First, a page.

OOA (Old Order Amish)

Inheritance: autosomal recessive
Genes: SPG20

SPG20 mutation

Hereditary spastic paraplegia
Motor neuron disease
Spasticity
Dysarthria

Troyer Syndrome

Clinical Characteristics

General description (for patients):

Troyer syndrome is an early onset and progressive form of lower limb stiffness.  Onset of walking is usually delayed for a year or two (average age 16 months), and from the start is characterized by clumsiness with frequent falls.  At the same time, speech is mildly delayed (average age 17 months) and slurred from the beginning. Drooling also begins in early childhood.  Mentation remains near normal and most are able to complete the eighth grade although school performance is often worse compared with siblings.  A few non-Amish (Mennonites) completed high school and were gainfully employed for short periods.  However, all symptoms progressively worsen and none have been married due to their physical disabilities.  Eventually, by the fifth and sixth decades, all are unable to walk unassisted due to severe stiffness in their legs.  Swallowing is not a severe problem in spite of the slurred speech and drooling.  Mild shortness of stature may be present.

Medical description:

This is an autosomal recessive form of spastic paraplegia that is relentlessly progressive. Developmental milestones such as walking and talking are always mildly delayed.  Drooling and slurred speech are always present from childhood.  Spasticity and hyperreflexia in the lower extremities (and variably in the upper extremities) are found in even the youngest individuals (the youngest examined include a two year old and two aged seven years).  Extensor plantar responses are uniformly noted and most have some cerebellar signs.  Mentation and memory seem grossly normal and there is little or no deterioration.  However, grade school performance is may be mildly subnormal.  There is often a distal amyotrophy most notable in the thenar and hypothenar eminences.  Shortness of stature has been reported and seems to be a common feature.  Sensory modalities are normal but mild cerebellar signs are usually present.   Emotional lability is frequently present. Electromyography in two middle-aged patients was normal.  Nerve conduction studies likewise have been normal.  Brain MRI scans in 5 patients revealed hyperintensity indicative of widespread white matter abnormalities with likely brainstem atrophy.  Lifespan is probably normal.

Genetics:

This is an autosomal recessive complicated form of early-onset, progressive spastic paraplegia. The mutation involves a frameshift mutation via a single bp deletion in the gene SPG20 located on chromosome 13 which encodes the spartin protein.  The intracellular function of spartin is as yet unknown.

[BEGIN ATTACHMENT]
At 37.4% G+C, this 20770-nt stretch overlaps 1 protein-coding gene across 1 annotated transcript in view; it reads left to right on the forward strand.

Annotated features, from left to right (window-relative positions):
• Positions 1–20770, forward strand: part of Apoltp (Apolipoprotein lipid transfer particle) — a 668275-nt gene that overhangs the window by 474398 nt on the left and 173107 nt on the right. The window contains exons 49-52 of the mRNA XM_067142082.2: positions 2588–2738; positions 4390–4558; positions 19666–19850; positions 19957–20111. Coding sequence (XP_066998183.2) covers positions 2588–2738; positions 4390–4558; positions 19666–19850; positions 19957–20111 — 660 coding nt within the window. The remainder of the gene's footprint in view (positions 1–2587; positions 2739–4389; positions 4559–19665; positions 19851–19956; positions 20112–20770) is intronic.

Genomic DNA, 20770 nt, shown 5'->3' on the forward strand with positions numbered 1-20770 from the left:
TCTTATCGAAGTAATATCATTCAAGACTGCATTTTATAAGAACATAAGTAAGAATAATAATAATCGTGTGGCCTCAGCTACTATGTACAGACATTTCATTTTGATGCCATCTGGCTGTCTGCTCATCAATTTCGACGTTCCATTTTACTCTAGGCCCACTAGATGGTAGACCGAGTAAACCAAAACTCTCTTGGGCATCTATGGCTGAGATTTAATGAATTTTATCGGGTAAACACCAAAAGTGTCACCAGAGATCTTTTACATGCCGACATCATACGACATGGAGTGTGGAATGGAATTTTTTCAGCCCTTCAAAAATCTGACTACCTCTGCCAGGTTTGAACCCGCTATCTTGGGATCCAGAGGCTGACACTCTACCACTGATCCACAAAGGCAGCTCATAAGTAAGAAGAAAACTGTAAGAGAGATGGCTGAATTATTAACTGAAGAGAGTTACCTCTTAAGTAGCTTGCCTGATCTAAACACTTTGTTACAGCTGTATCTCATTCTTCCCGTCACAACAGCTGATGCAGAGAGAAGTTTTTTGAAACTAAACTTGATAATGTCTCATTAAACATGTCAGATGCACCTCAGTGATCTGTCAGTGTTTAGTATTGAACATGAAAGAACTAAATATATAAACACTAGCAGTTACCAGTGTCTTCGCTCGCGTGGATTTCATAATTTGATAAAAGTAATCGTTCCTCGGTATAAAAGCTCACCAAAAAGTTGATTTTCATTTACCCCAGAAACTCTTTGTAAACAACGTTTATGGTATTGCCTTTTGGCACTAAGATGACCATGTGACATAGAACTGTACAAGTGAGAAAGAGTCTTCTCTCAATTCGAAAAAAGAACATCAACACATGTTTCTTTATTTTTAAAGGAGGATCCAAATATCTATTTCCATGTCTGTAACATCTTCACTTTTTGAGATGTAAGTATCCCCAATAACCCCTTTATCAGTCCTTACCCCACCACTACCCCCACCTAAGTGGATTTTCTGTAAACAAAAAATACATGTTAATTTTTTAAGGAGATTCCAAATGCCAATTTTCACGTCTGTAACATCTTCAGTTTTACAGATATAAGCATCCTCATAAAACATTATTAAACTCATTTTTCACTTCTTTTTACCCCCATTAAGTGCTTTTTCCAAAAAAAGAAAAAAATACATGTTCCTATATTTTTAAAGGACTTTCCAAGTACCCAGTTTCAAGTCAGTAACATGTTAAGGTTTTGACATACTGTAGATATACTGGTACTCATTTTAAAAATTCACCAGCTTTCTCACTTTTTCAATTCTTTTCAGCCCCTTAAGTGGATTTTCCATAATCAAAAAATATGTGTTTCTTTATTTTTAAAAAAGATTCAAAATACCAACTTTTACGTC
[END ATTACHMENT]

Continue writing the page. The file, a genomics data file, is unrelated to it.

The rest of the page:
Until recently, all known cases of Troyer syndrome have been found among the Amish and virtually all in the Holmes County, OH community.  Two families from a remote region of Oman have now been reported with the clinical features of Troyer syndrome and a novel mutation in the SPG20 gene.  Among 17 children in these two families, 4 males and 2 females with features characteristic of Troyer syndrome were homozygous for a 2bp deletion in SPG20.

Treatment:

There is no known treatment which prevents or delays the symptoms of Troyer syndrome.  Care consists of supportive and custodial measures.

Prognosis:

Troyer syndrome is relentlessly progressive.  Speech often becomes nearly unintelligible and locomotion impossible in the fourth to fifth decades of life.  There may be some dysphagia late in life but none have required percutaneous enterogastostomy.

Ancillary treatments and support:

No data regarding the benefits of physical and speech therapy have been collected but might be beneficial.  Generalized weakness resulting in poor ventilation seems to have been a cause of death in several cases suggesting that good pulmonary hygiene and prompt treatment for respiratory infections are indicated.

Specialists and specialty centers:

Most patients receive excellent care at home and are seldom seen by physicians outside their community.  The largest number has been evaluated by medical personnel in the Windows of Hope project.

References:

Cross, H.E., and McKusick, V.A.:  The Troyer syndrome.  Arch Neurol. 16: 473-485, 1967.  PubMed ID: 6022528

Patel, H., Cross, H., Proukakis, C., Hershberger, R., Bork, P., Ciccarelli, F.D., Patton, M.A., McKusick, V.A., and Crosby, A.H.:  SPG20 is mutated in Troyer syndrome, an hereditary spastic paraplegia.  Nat. Genet. 31: 347-348, 2002.   PubMed ID: 12134148

Proukakis, C., Cross, H., Patel, H., Patton, M.A., Valentine, A., and Crosby, A.H.:  Troyer syndrome revisited.  A clinical and radiological study of a complicated hereditary spastic paraplegia.  J. Neurol. 251: 1105-1110, 2004.  PubMed ID: 15372254

Manzini, M. C., Rajab, A, Maynard, T. M., Mochida, G. H., Tan, W.-H., Naxir, R., Hill, R. S., Gleason, D., Al Saffar, M., Partlow, J. N., Barry, B., J., Vernon, M., LaMantia, A.-S., and Walsh, C. A.  Developmental and degenerative features in a complicated spastic paraplegia.  Ann. Neurol. 67: 516-525, 2009.  PubMed ID: 20437587

Resources:

National Institute of Neurological Disease
Spastic Paraplegia Foundation